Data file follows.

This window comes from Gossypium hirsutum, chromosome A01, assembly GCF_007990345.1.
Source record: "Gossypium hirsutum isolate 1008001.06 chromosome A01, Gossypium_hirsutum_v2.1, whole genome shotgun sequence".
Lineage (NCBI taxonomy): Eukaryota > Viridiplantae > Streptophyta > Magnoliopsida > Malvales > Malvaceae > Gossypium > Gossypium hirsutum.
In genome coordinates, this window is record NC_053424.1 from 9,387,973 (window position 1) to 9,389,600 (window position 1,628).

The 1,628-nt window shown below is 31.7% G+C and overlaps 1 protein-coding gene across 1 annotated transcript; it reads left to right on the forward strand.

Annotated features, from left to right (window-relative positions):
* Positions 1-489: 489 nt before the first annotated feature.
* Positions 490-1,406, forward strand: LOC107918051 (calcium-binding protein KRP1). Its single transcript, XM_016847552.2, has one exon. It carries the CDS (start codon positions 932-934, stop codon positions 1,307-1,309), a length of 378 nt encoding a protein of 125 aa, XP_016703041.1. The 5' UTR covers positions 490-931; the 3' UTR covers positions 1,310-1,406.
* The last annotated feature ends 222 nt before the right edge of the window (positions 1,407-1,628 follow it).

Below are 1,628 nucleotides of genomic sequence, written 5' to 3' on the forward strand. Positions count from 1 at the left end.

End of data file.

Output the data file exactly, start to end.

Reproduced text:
This window comes from Gossypium hirsutum, chromosome A01, assembly GCF_007990345.1.
Source record: "Gossypium hirsutum isolate 1008001.06 chromosome A01, Gossypium_hirsutum_v2.1, whole genome shotgun sequence".
Lineage (NCBI taxonomy): Eukaryota > Viridiplantae > Streptophyta > Magnoliopsida > Malvales > Malvaceae > Gossypium > Gossypium hirsutum.
In genome coordinates, this window is record NC_053424.1 from 9,387,973 (window position 1) to 9,389,600 (window position 1,628).

The 1,628-nt window shown below is 31.7% G+C and overlaps 1 protein-coding gene across 1 annotated transcript; it reads left to right on the forward strand.

Annotated features, from left to right (window-relative positions):
* Positions 1-489: 489 nt before the first annotated feature.
* Positions 490-1,406, forward strand: LOC107918051 (calcium-binding protein KRP1). Its single transcript, XM_016847552.2, has one exon. It carries the CDS (start codon positions 932-934, stop codon positions 1,307-1,309), a length of 378 nt encoding a protein of 125 aa, XP_016703041.1. The 5' UTR covers positions 490-931; the 3' UTR covers positions 1,310-1,406.
* The last annotated feature ends 222 nt before the right edge of the window (positions 1,407-1,628 follow it).

Below are 1,628 nucleotides of genomic sequence, written 5' to 3' on the forward strand. Positions count from 1 at the left end.